Tag Archives: aircraft carrier

U.S. aircraft carrier launched strikes against Daesh from Mediterranean for the first time

USS Harry S. Truman launched strikes against ISIL from the Mediterranean Sea. Also a response to Russia growing influence in the region.

On Jun. 3, the U.S. Navy aircraft carrier USS Truman launched air strikes against ISIL position from the Mediterranean sea, marking the first time a carrier conducted combat operations from the 6th Fleet area of responsibility (AOR) since 2003.

The Truman CSG (Carrier Strike Group) tour of duty, that has also included operations in support of Operation Inherent Resolve, in the Persian Gulf within the 5th Fleet AOR, has been recently extended by 1 month to fill the gap until the replacement carrier (USS Eisenhower) arrives. The extended tour of duty enables Truman to support US-led coalition’s air campaign against Daesh from the Med.

Until yesterday and for the last 13 years, the air strikes against targets in Iraq or Syria have always been launched by aircraft carriers in the Persian Gulf or Indian Ocean with the Med used only as a transit “corridor” to Suez.

The raids from the Mediterranean Sea have opened a new direction of attack against the terrorist target in what many analysts consider an answer to Russia’s military presence in the region. In November 2015, two Russian Tu-160 Blackjack bombers departed from a base in northwest Russia for a 13,000km journey around Europe, and launched cruise missiles against ground targets in Syria from over the Mediterranean Sea (while being escorted, approaching Syria, by at least three Su-30SM Flankers launched Latakia): a true air power demonstration.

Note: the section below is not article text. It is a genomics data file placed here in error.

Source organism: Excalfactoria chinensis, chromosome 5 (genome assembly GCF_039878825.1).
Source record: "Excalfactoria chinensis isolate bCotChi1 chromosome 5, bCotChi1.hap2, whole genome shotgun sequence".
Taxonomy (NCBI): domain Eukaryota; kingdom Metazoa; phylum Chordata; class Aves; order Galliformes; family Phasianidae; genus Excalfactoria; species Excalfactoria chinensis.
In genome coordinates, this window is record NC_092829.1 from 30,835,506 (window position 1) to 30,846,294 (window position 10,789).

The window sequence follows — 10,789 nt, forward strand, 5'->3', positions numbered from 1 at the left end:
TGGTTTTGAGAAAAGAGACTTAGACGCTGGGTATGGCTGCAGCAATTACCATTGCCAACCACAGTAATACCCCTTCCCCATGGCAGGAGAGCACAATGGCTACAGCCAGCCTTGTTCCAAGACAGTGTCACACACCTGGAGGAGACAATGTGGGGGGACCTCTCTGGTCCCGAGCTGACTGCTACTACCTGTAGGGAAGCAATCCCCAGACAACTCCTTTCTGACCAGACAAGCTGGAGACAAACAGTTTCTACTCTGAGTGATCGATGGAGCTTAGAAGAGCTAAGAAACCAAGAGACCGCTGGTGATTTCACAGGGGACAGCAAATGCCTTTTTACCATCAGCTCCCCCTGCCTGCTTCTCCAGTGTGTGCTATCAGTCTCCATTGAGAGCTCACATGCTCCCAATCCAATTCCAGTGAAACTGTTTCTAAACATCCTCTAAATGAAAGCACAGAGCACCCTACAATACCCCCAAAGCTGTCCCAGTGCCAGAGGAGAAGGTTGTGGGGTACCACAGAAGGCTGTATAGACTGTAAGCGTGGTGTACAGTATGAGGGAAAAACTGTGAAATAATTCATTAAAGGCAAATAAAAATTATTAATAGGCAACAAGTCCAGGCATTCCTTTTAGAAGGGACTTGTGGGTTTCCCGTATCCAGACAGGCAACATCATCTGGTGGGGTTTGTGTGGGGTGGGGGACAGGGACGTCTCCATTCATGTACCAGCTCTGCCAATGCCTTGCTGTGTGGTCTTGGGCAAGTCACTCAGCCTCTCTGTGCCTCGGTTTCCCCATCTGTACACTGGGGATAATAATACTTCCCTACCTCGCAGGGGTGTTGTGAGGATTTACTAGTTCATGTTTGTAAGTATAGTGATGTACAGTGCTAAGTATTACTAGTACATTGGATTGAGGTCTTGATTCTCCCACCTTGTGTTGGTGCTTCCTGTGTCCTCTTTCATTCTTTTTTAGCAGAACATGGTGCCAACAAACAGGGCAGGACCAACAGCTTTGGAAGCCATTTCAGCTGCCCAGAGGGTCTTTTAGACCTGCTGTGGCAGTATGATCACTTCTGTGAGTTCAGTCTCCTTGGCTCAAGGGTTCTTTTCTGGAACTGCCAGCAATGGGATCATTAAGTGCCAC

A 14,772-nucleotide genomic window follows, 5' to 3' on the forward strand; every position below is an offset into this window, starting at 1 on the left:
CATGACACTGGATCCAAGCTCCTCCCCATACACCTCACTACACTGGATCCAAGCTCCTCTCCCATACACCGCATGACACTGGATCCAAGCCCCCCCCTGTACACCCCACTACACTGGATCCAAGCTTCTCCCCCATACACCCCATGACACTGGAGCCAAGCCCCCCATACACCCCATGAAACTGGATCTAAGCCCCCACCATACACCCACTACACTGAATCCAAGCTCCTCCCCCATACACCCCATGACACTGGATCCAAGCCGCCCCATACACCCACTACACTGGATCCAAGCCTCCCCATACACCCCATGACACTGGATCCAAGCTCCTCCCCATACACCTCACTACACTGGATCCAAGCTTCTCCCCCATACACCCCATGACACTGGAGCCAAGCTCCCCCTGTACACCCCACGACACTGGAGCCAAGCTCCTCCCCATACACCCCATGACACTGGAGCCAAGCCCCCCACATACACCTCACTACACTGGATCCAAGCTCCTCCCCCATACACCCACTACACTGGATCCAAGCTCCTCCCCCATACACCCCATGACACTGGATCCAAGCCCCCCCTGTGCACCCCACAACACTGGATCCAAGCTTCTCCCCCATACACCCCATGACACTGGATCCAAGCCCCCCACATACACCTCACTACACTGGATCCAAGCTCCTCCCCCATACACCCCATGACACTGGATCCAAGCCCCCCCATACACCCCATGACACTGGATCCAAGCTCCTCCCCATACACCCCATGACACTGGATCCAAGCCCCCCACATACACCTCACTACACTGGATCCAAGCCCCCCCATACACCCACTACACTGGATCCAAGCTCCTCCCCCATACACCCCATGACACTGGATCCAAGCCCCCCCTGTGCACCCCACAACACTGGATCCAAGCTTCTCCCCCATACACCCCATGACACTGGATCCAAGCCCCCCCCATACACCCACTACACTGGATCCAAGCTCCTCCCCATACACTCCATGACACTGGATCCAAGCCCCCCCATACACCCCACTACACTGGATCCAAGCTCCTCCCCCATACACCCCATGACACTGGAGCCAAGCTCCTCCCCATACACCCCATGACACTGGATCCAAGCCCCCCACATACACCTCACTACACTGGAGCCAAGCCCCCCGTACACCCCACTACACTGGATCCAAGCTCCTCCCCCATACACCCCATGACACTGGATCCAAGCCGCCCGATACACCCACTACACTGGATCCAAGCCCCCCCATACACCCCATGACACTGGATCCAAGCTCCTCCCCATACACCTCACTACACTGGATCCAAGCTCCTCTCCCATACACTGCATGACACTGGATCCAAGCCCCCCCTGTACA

The video below shows VFA-103 F/A-18F Super Hornets and VFA-25 F/A-18E Hornets launch (with 2x JDAM – Joint Direct Attack Munitions under the right wing and an ATFLIR pod and a laser-guided GBU under the left one) to carry out the first U.S. Navy air strikes from the Mediterranean Sea. The tactical warplanes were supported by VAW-117 E-2C Hawkeye.

 

Scary Video shows what landing on an aircraft carrier at night (with an electrical failure) looks like

All you can see is pitch black!

This impressive video was shot years ago from the cockpit on an A-6 Intruder about to land on USS Carl Vinson in the Indian Ocean.

A night carrier trap landing is always a challenging task, even more so if a generator failure occurs during the approach.

Here’s how the author explains what is shown in the footage:

“The dimly lit ship is barely a speck in the night at about three miles (time 1:22). Warning tones are (1) radar altimeter (set to 1200′ and 375′) and (2) a rapid warning tone from the radar altimeter due to a generator failure. LSO [Landing Signal Officer] calls for “Wing lights,” which were lost due to the electrical malfunction (unknown to LSO). Expeditious emergency procedures for an electrical failure to regain lost electrical buses were completed while performing demanding tasks involved in landing a jet aboard the pitching deck of an aircraft carrier at night.”

H/T to our reader “brightlight” for the heads-up

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Hornet Ball 2015 is the most exciting Naval Aviation video you’ll see this year

Stunning footage from U.S. Navy’s Pacific Fleet strike-fighter aviation community.

This year’s West Coast Hornet Ball video is simply amazing.

Produced by LT Joseph “C-Rock” Stephens, an Instructor WSO with the VFA-122 Flying Eagles, Hornet Ball 2015 features clips from most of the squadrons based at NAS Lemoore as well as the 4 forward deployed squadrons in Japan: VFA-102, VFA-27, VFA-115, and VFA-195.